Delaying divorce to save marriages: The Second Chances Act by Dr. William Doherty and Leah Ward Sears
Washington Post article – Published October 20, 2011
Conventional wisdom holds that about half of U.S. marriages end in divorce — and that most Americans wish the divorce rate were lower. Still, many are skeptical about whether we can lower the divorce rate without trapping more people in bad marriages.
This skepticism is fueled by two common assumptions: Divorce happens only after a long process of misery and conflict; and, once couples file for divorce, they don’t entertain the idea of reconciling.
We now know those assumptions are wrong.
Research over the past decade has shown that a major share of divorces (50 to 66 percent, depending on the study) occur between couples who had average happiness and low levels of conflict in the years before the divorce.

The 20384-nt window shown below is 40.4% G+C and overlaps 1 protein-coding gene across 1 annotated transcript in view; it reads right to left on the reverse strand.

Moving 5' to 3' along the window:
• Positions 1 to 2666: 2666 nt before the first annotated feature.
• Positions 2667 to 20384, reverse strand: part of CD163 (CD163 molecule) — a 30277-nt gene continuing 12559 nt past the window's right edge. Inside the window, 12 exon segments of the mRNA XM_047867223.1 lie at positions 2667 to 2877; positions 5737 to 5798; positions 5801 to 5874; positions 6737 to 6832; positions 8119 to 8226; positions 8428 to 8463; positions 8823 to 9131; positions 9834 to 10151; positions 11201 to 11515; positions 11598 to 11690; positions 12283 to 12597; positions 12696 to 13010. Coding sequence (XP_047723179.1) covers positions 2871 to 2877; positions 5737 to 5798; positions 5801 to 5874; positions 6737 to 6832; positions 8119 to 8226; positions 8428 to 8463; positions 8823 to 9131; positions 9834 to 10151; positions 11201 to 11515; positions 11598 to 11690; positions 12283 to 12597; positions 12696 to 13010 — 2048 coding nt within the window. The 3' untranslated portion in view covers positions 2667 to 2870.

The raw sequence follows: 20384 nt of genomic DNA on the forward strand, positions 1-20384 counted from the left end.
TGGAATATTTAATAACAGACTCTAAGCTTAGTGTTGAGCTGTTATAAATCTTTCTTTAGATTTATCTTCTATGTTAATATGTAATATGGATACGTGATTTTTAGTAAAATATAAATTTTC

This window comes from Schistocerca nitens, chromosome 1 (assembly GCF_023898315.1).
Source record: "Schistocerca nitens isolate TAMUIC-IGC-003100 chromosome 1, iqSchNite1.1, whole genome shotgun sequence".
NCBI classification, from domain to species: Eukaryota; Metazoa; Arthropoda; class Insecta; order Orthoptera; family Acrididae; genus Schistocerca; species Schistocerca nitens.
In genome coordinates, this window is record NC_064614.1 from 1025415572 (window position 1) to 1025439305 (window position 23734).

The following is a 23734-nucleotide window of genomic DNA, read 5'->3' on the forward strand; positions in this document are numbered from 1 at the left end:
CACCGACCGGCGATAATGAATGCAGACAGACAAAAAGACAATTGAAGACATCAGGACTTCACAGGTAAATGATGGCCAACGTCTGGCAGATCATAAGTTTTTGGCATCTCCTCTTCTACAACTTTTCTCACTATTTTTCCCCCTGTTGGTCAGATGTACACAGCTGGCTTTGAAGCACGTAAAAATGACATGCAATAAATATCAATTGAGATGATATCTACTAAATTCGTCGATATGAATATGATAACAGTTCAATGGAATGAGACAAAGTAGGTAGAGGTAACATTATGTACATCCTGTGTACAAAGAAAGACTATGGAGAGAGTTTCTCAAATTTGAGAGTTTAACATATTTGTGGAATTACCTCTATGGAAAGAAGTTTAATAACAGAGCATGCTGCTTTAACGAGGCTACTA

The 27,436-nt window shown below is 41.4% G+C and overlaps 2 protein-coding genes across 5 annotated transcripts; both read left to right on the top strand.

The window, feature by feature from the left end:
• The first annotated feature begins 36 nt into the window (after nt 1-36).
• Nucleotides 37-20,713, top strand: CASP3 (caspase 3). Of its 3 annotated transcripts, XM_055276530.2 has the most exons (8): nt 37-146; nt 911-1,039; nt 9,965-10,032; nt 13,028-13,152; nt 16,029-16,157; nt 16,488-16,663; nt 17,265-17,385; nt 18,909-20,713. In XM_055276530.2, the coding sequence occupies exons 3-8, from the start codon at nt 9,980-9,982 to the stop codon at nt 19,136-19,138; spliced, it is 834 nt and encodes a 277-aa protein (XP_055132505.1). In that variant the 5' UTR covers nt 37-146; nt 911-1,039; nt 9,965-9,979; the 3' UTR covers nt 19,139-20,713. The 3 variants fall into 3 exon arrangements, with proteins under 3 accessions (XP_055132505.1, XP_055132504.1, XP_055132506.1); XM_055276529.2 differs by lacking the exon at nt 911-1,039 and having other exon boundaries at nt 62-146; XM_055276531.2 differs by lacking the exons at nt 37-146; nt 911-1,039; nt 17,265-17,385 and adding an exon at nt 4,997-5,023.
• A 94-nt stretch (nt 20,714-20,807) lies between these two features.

Contrary to popular belief, only a minority of divorcing couples experience high conflict and abuse during their marriages. Most divorces occur with couples who have drifted apart and handle everyday disagreements poorly. It is these “average” divorces that research shows are the most harmful to children.
In their study documenting the difference between high conflict and average divorces, sociologists Paul Amato and Alan Booth offer this promising conclusion: “Our results suggest that divorces with the greatest potential to harm children occur in marriages that have the greatest potential for reconciliation.” …read the full review here